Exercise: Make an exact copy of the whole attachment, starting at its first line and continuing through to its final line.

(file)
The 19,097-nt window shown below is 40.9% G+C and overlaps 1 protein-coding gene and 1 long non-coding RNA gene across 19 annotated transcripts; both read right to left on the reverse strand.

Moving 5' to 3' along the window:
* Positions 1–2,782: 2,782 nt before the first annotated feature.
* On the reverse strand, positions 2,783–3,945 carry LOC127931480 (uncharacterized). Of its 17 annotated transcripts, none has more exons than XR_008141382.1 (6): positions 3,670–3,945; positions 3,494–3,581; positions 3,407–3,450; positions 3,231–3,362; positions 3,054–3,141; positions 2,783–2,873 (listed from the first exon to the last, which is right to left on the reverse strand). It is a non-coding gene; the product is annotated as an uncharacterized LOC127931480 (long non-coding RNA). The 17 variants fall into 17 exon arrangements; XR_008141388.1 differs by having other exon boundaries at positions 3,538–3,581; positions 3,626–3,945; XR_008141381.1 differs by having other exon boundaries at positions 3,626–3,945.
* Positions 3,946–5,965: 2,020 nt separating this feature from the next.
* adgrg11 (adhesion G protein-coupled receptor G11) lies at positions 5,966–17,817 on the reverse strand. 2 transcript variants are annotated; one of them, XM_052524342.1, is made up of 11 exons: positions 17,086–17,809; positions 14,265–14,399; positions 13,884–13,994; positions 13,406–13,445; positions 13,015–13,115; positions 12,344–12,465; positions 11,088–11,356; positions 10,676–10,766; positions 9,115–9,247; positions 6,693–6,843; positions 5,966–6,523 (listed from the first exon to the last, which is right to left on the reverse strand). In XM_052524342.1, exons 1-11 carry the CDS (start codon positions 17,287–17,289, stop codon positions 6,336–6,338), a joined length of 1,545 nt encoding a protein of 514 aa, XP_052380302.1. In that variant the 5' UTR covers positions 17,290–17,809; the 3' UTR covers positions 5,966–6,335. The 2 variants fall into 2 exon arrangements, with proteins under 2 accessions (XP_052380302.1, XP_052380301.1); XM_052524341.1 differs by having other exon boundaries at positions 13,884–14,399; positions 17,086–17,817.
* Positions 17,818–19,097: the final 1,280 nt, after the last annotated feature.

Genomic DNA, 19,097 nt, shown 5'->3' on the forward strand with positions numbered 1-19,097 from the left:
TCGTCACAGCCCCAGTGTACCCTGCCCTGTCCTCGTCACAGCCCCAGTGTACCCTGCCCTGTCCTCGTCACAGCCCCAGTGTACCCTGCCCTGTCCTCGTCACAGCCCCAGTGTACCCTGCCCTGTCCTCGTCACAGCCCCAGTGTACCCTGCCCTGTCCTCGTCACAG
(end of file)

The 19,097-nt window shown below is 40.9% G+C and overlaps 1 protein-coding gene and 1 long non-coding RNA gene across 19 annotated transcripts; both read right to left on the reverse strand.

Moving 5' to 3' along the window:
* Positions 1–2,782: 2,782 nt before the first annotated feature.
* On the reverse strand, positions 2,783–3,945 carry LOC127931480 (uncharacterized). Of its 17 annotated transcripts, none has more exons than XR_008141382.1 (6): positions 3,670–3,945; positions 3,494–3,581; positions 3,407–3,450; positions 3,231–3,362; positions 3,054–3,141; positions 2,783–2,873 (listed from the first exon to the last, which is right to left on the reverse strand). It is a non-coding gene; the product is annotated as an uncharacterized LOC127931480 (long non-coding RNA). The 17 variants fall into 17 exon arrangements; XR_008141388.1 differs by having other exon boundaries at positions 3,538–3,581; positions 3,626–3,945; XR_008141381.1 differs by having other exon boundaries at positions 3,626–3,945.
* Positions 3,946–5,965: 2,020 nt separating this feature from the next.
* adgrg11 (adhesion G protein-coupled receptor G11) lies at positions 5,966–17,817 on the reverse strand. 2 transcript variants are annotated; one of them, XM_052524342.1, is made up of 11 exons: positions 17,086–17,809; positions 14,265–14,399; positions 13,884–13,994; positions 13,406–13,445; positions 13,015–13,115; positions 12,344–12,465; positions 11,088–11,356; positions 10,676–10,766; positions 9,115–9,247; positions 6,693–6,843; positions 5,966–6,523 (listed from the first exon to the last, which is right to left on the reverse strand). In XM_052524342.1, exons 1-11 carry the CDS (start codon positions 17,287–17,289, stop codon positions 6,336–6,338), a joined length of 1,545 nt encoding a protein of 514 aa, XP_052380302.1. In that variant the 5' UTR covers positions 17,290–17,809; the 3' UTR covers positions 5,966–6,335. The 2 variants fall into 2 exon arrangements, with proteins under 2 accessions (XP_052380302.1, XP_052380301.1); XM_052524341.1 differs by having other exon boundaries at positions 13,884–14,399; positions 17,086–17,817.
* Positions 17,818–19,097: the final 1,280 nt, after the last annotated feature.

Genomic DNA, 19,097 nt, shown 5'->3' on the forward strand with positions numbered 1-19,097 from the left:
TCGTCACAGCCCCAGTGTACCCTGCCCTGTCCTCGTCACAGCCCCAGTGTACCCTGCCCTGTCCTCGTCACAGCCCCAGTGTACCCTGCCCTGTCCTCGTCACAGCCCCAGTGTACCCTGCCCTGTCCTCGTCACAGCCCCAGTGTACCCTGCCCTGTCCTCGTCACAG